The point?  When I first started attending Shabbat services regularly as a young teenager, the walk was also long (actually longer) and less scenic to boot.  On Friday nights, the long walk home served as an extended time to bask in the beauty of twilight while being accompanied by the majestic malachei hashareit (ministering angels) that traditionally accompany Jews home from the Synagogue and into their homes on Friday night.  Practically, it was a way to internalize the tranquility of Shabbat and served as a serious break between the hustle and bustle of the work week.  On Shabbat morning, the peacefulness of the walk served as the perfect introduction to prayer.  With time to think and the solitude of being alone, my thoughts would inevitably turn to the upcoming prayers and to the presence of the Sabbath in my life.  By the time I would arrive, I had unintentionally prepared myself in a way that calmed and sensitized my soul.  I was in the mood, even anxious, to pray and express through the words of the Siddur and the thoughts of my mind the stirring I often felt on my Shabbat morning walk.

Enter college, and Hillel was a stone's throw away from my dorm room.  This pattern followed me for the rest of my life, and I continued to choose, actively and intentionally, to live in close proximity to a Synagogue.  Always, it was more convenient, closer to the heart of the community, and seemed like the wise decision, religiously and socially.

Fast forward a decade, and the economy has taught me a valuable (if accidental) lesson.  It didn't take more than the first Sabbath in our new home until I felt Shabbos in a way I haven't in more than a decade.  Once again, Friday nights are more spiritual and peaceful; morning prayers feel soulful and buzzing with life.  The extra love I felt for Shabbat in my youth has returned, and the funny thing is that I didn't even know it had ever gone.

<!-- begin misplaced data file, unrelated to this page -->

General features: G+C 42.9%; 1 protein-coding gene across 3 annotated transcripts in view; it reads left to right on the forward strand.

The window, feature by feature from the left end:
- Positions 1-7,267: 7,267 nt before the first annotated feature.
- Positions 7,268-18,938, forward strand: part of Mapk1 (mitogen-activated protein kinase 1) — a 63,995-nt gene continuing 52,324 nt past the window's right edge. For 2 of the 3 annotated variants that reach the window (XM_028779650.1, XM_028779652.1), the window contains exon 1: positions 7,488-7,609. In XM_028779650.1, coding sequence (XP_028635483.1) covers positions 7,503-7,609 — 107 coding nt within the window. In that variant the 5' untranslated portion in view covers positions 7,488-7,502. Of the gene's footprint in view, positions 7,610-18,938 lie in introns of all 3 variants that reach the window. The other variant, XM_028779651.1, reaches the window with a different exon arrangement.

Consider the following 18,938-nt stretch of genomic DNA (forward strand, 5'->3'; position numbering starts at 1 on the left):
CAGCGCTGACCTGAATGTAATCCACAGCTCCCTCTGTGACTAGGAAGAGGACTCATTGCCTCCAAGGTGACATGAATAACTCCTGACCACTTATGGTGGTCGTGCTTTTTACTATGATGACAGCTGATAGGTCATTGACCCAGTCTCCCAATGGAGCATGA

I share my personal experience in the hope that it will spur thoughts and discussion about how to create meaningful ruach (spirit) and a spiritually complete Sabbath.  I've devoted much energy to this personally, yet ultimately a short walk did more for me than anything else.             

Thursday, July 25, 2013

Two-Way Street

Lately, it seems that the observant community has a penchant for dealing with big-picture political types of issues without taking a needed vacation. We've engaged in collective conversations (sometimes not quite conversations) on Israeli politics, the chief rabbinate, the modern kollel system financially and religiously, mandatory army service for all, feminism, women clergy, mesirah, child-abuse, racism in Jewish culture, civil and religious same-sex marriage, and now biblical criticism.  No doubt, all of these issues are important, some of them extremely so, as Orthodox Judaism confronts modernity head on.  Still, most of these issues concern themselves with the structure of Judaism or the hierarchy of organized Jewish life; for a while, I'd like to return to basic substantive Jewish issues.